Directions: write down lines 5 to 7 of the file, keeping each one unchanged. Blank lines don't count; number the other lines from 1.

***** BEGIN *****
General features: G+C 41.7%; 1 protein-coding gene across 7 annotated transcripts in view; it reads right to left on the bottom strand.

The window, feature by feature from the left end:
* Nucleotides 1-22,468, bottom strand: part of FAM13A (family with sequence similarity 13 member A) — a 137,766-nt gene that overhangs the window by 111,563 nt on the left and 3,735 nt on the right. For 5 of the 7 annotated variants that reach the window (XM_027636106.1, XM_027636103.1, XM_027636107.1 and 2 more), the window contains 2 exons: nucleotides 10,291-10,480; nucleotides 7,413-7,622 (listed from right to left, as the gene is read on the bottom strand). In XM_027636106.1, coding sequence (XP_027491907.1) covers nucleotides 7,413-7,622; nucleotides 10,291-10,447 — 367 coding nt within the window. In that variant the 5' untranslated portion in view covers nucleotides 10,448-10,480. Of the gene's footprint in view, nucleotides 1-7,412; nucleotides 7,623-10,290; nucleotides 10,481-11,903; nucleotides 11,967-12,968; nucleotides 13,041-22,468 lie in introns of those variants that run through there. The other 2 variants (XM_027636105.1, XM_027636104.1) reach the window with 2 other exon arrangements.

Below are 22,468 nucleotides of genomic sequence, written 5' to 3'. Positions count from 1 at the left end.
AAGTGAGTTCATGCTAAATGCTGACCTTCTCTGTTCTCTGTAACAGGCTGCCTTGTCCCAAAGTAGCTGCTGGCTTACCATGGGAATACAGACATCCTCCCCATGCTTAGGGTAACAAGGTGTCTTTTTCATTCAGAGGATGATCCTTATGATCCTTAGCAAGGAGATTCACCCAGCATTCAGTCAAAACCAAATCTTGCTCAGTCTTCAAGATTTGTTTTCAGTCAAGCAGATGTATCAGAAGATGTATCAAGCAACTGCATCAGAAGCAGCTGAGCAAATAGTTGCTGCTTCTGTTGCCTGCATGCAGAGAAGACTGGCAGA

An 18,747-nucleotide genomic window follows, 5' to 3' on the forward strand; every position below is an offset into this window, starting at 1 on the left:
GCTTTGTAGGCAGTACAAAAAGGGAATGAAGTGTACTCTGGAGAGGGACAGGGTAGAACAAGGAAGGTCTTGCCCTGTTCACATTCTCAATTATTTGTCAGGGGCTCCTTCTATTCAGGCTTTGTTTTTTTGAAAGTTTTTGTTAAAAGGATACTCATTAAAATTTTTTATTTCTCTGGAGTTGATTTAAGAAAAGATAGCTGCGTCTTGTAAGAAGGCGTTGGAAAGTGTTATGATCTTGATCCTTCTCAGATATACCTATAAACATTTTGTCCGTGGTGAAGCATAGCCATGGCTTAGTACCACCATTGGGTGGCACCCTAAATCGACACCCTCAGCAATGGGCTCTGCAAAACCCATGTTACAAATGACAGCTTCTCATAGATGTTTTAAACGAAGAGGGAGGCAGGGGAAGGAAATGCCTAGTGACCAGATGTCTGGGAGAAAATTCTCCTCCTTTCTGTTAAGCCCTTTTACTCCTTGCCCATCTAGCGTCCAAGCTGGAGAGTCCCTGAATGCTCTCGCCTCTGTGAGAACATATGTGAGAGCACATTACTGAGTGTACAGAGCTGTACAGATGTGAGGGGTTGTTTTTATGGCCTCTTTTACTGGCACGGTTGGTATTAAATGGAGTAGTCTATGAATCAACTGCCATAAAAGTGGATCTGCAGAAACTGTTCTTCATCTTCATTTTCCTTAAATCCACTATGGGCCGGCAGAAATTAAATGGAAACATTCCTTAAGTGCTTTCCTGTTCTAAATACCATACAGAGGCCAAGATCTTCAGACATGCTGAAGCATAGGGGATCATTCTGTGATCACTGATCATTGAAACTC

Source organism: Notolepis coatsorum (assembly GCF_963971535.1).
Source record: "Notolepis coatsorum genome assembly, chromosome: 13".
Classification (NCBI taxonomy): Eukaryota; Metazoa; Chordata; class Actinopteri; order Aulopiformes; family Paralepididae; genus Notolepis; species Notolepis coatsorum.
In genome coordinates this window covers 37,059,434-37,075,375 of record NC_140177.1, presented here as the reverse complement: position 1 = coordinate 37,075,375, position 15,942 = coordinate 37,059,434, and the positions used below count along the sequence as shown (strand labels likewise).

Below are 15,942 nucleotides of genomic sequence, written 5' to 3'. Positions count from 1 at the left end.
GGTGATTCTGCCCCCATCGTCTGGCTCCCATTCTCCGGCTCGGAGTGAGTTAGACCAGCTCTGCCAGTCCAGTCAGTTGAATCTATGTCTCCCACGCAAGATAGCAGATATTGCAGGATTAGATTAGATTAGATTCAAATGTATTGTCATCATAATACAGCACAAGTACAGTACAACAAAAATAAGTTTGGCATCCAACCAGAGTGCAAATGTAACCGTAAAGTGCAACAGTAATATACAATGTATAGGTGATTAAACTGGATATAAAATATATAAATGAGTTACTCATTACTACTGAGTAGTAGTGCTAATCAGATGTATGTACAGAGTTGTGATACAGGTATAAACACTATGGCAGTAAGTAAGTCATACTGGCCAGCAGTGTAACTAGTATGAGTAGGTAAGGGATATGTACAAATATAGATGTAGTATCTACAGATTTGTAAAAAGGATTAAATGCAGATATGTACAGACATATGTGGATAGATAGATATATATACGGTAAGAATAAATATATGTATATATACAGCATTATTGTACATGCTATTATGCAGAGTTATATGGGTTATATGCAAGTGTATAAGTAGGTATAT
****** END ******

AAGTGAGTTCATGCTAAATGCTGACCTTCTCTGTTCTCTGTAACAGGCTGCCTTGTCCCAAAGTAGCTGCTGGCTTACCATGGGAATACAGACATCCTCCCCATGCTTAGGGTAACAAGGTGTCTTTTTCATTCAGAGGATGATCCTTATGATCCTTAGCAAGGAGATTCACCCAGCATTCAGTCAAAACCAAATCTTGCTCAGTCTTCAAGATTTGTTTTCAGTCAAGCAGATGTATCAGAAGATGTATCAAGCAACTGCATCAGAAGCAGCTGAGCAAATAGTTGCTGCTTCTGTTGCCTGCATGCAGAGAAGACTGGCAGA

An 18,747-nucleotide genomic window follows, 5' to 3' on the forward strand; every position below is an offset into this window, starting at 1 on the left:
GCTTTGTAGGCAGTACAAAAAGGGAATGAAGTGTACTCTGGAGAGGGACAGGGTAGAACAAGGAAGGTCTTGCCCTGTTCACATTCTCAATTATTTGTCAGGGGCTCCTTCTATTCAGGCTTTGTTTTTTTGAAAGTTTTTGTTAAAAGGATACTCATTAAAATTTTTTATTTCTCTGGAGTTGATTTAAGAAAAGATAGCTGCGTCTTGTAAGAAGGCGTTGGAAAGTGTTATGATCTTGATCCTTCTCAGATATACCTATAAACATTTTGTCCGTGGTGAAGCATAGCCATGGCTTAGTACCACCATTGGGTGGCACCCTAAATCGACACCCTCAGCAATGGGCTCTGCAAAACCCATGTTACAAATGACAGCTTCTCATAGATGTTTTAAACGAAGAGGGAGGCAGGGGAAGGAAATGCCTAGTGACCAGATGTCTGGGAGAAAATTCTCCTCCTTTCTGTTAAGCCCTTTTACTCCTTGCCCATCTAGCGTCCAAGCTGGAGAGTCCCTGAATGCTCTCGCCTCTGTGAGAACATATGTGAGAGCACATTACTGAGTGTACAGAGCTGTACAGATGTGAGGGGTTGTTTTTATGGCCTCTTTTACTGGCACGGTTGGTATTAAATGGAGTAGTCTATGAATCAACTGCCATAAAAGTGGATCTGCAGAAACTGTTCTTCATCTTCATTTTCCTTAAATCCACTATGGGCCGGCAGAAATTAAATGGAAACATTCCTTAAGTGCTTTCCTGTTCTAAATACCATACAGAGGCCAAGATCTTCAGACATGCTGAAGCATAGGGGATCATTCTGTGATCACTGATCATTGAAACTC